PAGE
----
The political row in Tamil Nadu over the ban on a 500-year-old ritual

The political row in Tamil Nadu over the ban on a 500-year-old ritual

Pattina Pravesam, which means ‘entering a city,’ is a centuries-old ritual in which devotees carry a deity or a pontiff in a decorated palanquin.

A ban on a 500-year-old ritual in Mayiladuthurai near Tamil Nadu’s Trichy has snowballed into a political controversy. District authorities denied permission for a practice that involved carrying a seer of a mutt in a silver palanquin.

The “Pattina Pravesam” ritual held by the Dharmapuram mutt was stopped by the police on 22 May following a protest call by K Veeramani, president of the Dravidar Kazhagam (DK) party, and J Balaji, revenue divisional officer of Mayiladuthura. They believed that the tradition of devotees carrying the mutt in a palanquin should not continue as it dented human dignity and was regressive.

Veeramani called the ritual “a violation of human rights”. Meanwhile, rationalists in Tamil Nadu believed the practice should be abolished, reports The Indian Express.

Pattina Pravesam, which means ‘entering a city,’ is a centuries-old ritual in which devotees carry a deity or a pontiff in a decorated palanquin. According to some, the original idea was to honour the pontiff who arrived in the city, Times Now reports.

The opposition to the ban

The order to stop the ritual has angered the Opposition All India Anna Dravida Munnetra Kazhagam (AIADMK) and the Bharatiya Janata Party (BJP), which is trying to woo Hindus in Tamil Nadu.

State BJP chief K Annamalai has slammed the ruling Dravida Munnetra Kazhagam (DMK) government and has said he would lift the palanquin himself if the authorities did not lift the ban on the ritual. He said that the ban was an affront to the state’s culture and added that serving one’s guru through the institution of Pattina Pravesam was different from ervitude. The DMK “which is built on sheer sycophancy doesn’t understand this difference”.

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Senior BJP leader H Raja released a photograph on Tuesday of Veeramani himself sitting on what seemed like an oversized, decorated throne, surrounded by children and youth, a picture clicked during a DK conference three years ago, according to The Indian Express.

Political reasons behind the ban?

The chief of another mutt, the Madurai Adheenam, Shri La Shri Harihara Shri Ghanasammantha Desika Paramacharya Swamigal, has also stepped in, urging Tamil Nadu chief minister MK Stalin to lift the ban. Saying that he was hurt by the order to ban a 500-year-old ritual, he added, “This tradition was not even banned by the British. I studied and grew up there. I will go there directly and we’ll conduct it. It should not be stopped, you should not get involved in tradition. Until now, it has not stopped. Why is the palanquin tradition being banned now?”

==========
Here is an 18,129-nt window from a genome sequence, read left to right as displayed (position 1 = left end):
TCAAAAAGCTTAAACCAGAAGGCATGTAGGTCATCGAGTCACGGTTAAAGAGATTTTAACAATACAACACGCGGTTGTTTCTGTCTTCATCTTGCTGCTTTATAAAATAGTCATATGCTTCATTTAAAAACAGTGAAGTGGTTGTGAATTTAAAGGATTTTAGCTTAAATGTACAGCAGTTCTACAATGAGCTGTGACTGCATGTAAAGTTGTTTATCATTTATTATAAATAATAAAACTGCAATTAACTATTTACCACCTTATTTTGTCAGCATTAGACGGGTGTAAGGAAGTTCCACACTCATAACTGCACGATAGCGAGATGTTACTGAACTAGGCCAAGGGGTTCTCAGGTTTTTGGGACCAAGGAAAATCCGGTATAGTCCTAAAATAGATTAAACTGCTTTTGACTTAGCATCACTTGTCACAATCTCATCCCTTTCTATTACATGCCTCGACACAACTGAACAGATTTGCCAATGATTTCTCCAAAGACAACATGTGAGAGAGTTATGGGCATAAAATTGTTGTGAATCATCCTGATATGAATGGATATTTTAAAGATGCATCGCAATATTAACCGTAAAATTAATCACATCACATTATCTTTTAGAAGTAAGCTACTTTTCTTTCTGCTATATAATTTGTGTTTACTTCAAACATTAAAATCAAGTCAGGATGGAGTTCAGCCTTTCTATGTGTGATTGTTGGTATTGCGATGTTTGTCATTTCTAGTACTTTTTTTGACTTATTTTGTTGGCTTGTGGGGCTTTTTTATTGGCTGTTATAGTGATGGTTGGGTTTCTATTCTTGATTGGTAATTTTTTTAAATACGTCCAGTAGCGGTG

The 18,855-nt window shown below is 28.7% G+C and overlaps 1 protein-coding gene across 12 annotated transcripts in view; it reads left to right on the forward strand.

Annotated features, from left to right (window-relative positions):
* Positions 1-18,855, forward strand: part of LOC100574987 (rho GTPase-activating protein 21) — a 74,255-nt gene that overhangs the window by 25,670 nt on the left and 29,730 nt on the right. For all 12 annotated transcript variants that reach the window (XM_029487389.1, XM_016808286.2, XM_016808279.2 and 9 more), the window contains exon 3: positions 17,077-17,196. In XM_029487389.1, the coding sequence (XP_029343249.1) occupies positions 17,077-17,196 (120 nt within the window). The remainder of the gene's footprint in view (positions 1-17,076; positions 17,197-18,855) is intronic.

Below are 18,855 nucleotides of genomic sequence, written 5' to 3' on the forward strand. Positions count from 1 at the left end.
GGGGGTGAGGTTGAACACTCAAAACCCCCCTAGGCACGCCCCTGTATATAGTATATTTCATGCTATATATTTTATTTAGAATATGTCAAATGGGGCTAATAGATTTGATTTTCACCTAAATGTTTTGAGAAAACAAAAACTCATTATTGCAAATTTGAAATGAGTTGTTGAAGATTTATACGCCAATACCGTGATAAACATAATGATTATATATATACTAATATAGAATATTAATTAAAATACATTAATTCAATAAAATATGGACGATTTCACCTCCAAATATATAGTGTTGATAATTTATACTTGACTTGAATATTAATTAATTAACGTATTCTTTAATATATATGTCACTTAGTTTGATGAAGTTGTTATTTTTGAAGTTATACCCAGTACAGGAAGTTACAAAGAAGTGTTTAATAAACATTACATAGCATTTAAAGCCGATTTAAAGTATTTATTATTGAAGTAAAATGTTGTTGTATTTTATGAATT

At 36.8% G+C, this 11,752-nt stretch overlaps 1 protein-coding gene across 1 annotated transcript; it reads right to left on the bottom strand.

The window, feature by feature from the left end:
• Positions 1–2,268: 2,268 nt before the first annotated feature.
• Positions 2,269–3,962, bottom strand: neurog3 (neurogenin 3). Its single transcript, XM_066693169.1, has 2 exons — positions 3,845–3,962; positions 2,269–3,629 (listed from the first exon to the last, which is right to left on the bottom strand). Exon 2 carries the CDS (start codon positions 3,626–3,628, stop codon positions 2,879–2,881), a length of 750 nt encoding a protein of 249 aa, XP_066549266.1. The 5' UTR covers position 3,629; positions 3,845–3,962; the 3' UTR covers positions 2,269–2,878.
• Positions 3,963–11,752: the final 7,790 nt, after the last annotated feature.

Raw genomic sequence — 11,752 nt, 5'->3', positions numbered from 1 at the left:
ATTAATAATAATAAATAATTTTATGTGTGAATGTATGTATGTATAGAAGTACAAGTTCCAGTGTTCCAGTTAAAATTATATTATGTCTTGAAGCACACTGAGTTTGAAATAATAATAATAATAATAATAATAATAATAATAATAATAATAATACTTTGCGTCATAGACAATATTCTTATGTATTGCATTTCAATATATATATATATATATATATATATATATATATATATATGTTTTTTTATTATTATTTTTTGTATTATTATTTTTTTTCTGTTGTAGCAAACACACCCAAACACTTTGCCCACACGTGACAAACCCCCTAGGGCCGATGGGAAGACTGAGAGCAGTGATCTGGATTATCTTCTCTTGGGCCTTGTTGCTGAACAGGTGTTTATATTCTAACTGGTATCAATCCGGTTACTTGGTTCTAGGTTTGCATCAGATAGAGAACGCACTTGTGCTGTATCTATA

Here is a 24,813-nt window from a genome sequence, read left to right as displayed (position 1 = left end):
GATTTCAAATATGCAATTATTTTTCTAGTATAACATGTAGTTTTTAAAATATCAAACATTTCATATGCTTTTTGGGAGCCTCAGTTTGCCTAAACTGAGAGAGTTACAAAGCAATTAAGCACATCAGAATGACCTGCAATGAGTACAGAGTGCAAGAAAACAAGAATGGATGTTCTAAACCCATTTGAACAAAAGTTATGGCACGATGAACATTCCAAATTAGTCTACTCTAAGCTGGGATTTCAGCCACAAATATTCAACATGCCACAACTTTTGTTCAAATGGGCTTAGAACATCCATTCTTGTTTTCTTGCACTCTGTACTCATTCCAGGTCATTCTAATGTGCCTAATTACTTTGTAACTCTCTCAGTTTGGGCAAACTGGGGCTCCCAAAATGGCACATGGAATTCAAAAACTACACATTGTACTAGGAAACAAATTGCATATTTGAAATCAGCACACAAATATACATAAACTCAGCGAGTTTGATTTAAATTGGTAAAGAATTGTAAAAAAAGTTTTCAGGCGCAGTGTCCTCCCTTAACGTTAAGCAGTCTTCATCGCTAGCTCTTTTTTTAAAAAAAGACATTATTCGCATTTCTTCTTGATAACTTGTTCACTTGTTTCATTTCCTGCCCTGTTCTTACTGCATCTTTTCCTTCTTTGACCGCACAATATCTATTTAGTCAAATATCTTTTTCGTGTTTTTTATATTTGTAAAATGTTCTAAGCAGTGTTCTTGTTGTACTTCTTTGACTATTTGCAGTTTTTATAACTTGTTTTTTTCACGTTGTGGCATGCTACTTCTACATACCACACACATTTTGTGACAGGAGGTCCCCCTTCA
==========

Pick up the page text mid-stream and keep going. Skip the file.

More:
Swamigal said that there were “political reasons” behind the ban. "The governor’s visit to the Dharmapuram Aadheena Mutt is the reason for this ban,” he alleged.

The Tamil Nadu government and Governor RN Ravi have had several face-offs recently with the DMK boycotting events at Raj Bhavan. The state has recently taken measures to curtail Ravi’s authority when it comes to the appointment of university vice-chancellors. Two weeks ago, the governor had visited the Dharmapuram mutt and was welcomed with state honours.

Swamigal said that past governments including Stalin’s father and DMK chief M Karunanidhi did not stop the palanquin ritual. “That was the respect commanded by the Dharmapuram adheenam,” he said.

Is it forced labour?

The Mayiladuthurai district authorities have invoked the provisions of Article 23 of the Constitution to prohibit the event. They have also cited staunch opposition to the ritual from certain groups and said the event could lead to a law and order problem, reports NDTV.

“Traffic in human beings and begar [compulsory labour] and other similar forms of forced labour are prohibited and any contravention of this provision shall be an offence punishable in accordance with law,” the order stated.

Devotees organised a protest against the ban on Tuesday, saying they were not forced to carrying the palanquin. Meanwhile, several Hindu outfits have approached district authorities asking for the ban to be lifted and the ritual to be conducted peacefully.

The palanquin ritual was last held in December 2019, when the current Dharmapuram mutt chief took over following the death of the earlier seer.

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